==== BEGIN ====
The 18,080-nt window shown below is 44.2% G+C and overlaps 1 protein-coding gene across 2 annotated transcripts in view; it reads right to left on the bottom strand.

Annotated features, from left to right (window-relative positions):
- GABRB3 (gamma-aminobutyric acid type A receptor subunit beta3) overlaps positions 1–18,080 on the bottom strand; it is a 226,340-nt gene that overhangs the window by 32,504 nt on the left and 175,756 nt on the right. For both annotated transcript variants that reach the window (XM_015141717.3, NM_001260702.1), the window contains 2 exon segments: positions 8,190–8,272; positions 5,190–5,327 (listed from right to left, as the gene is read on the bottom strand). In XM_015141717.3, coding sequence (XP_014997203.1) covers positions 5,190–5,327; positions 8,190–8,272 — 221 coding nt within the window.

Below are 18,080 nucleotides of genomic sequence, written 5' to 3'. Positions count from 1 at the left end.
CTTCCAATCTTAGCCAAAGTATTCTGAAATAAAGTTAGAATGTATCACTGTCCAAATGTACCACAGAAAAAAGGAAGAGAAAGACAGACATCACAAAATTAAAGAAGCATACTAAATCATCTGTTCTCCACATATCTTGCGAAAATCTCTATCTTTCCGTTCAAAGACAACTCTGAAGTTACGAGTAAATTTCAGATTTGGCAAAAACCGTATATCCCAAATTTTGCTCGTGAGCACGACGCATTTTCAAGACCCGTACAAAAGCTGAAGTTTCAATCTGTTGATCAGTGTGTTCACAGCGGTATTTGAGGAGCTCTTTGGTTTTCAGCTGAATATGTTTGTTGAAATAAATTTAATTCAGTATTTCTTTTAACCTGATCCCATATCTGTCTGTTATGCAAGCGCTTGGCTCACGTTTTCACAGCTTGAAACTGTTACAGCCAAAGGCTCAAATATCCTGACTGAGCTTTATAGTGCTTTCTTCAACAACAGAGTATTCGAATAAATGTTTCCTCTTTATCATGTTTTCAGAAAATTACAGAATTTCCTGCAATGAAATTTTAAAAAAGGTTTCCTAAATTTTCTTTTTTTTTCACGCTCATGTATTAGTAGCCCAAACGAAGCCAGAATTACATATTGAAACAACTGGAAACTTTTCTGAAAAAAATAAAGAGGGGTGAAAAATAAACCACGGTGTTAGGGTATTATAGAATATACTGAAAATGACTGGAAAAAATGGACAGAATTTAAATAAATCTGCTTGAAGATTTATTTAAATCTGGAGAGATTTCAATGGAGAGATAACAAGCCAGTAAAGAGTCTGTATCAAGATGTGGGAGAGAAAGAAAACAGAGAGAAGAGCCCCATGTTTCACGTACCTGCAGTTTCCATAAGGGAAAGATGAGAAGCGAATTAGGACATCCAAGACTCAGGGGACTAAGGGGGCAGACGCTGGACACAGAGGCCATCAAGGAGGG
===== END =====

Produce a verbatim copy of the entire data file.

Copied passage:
The 18,080-nt window shown below is 44.2% G+C and overlaps 1 protein-coding gene across 2 annotated transcripts in view; it reads right to left on the bottom strand.

Annotated features, from left to right (window-relative positions):
- GABRB3 (gamma-aminobutyric acid type A receptor subunit beta3) overlaps positions 1–18,080 on the bottom strand; it is a 226,340-nt gene that overhangs the window by 32,504 nt on the left and 175,756 nt on the right. For both annotated transcript variants that reach the window (XM_015141717.3, NM_001260702.1), the window contains 2 exon segments: positions 8,190–8,272; positions 5,190–5,327 (listed from right to left, as the gene is read on the bottom strand). In XM_015141717.3, coding sequence (XP_014997203.1) covers positions 5,190–5,327; positions 8,190–8,272 — 221 coding nt within the window.

Below are 18,080 nucleotides of genomic sequence, written 5' to 3'. Positions count from 1 at the left end.
CTTCCAATCTTAGCCAAAGTATTCTGAAATAAAGTTAGAATGTATCACTGTCCAAATGTACCACAGAAAAAAGGAAGAGAAAGACAGACATCACAAAATTAAAGAAGCATACTAAATCATCTGTTCTCCACATATCTTGCGAAAATCTCTATCTTTCCGTTCAAAGACAACTCTGAAGTTACGAGTAAATTTCAGATTTGGCAAAAACCGTATATCCCAAATTTTGCTCGTGAGCACGACGCATTTTCAAGACCCGTACAAAAGCTGAAGTTTCAATCTGTTGATCAGTGTGTTCACAGCGGTATTTGAGGAGCTCTTTGGTTTTCAGCTGAATATGTTTGTTGAAATAAATTTAATTCAGTATTTCTTTTAACCTGATCCCATATCTGTCTGTTATGCAAGCGCTTGGCTCACGTTTTCACAGCTTGAAACTGTTACAGCCAAAGGCTCAAATATCCTGACTGAGCTTTATAGTGCTTTCTTCAACAACAGAGTATTCGAATAAATGTTTCCTCTTTATCATGTTTTCAGAAAATTACAGAATTTCCTGCAATGAAATTTTAAAAAAGGTTTCCTAAATTTTCTTTTTTTTTCACGCTCATGTATTAGTAGCCCAAACGAAGCCAGAATTACATATTGAAACAACTGGAAACTTTTCTGAAAAAAATAAAGAGGGGTGAAAAATAAACCACGGTGTTAGGGTATTATAGAATATACTGAAAATGACTGGAAAAAATGGACAGAATTTAAATAAATCTGCTTGAAGATTTATTTAAATCTGGAGAGATTTCAATGGAGAGATAACAAGCCAGTAAAGAGTCTGTATCAAGATGTGGGAGAGAAAGAAAACAGAGAGAAGAGCCCCATGTTTCACGTACCTGCAGTTTCCATAAGGGAAAGATGAGAAGCGAATTAGGACATCCAAGACTCAGGGGACTAAGGGGGCAGACGCTGGACACAGAGGCCATCAAGGAGGG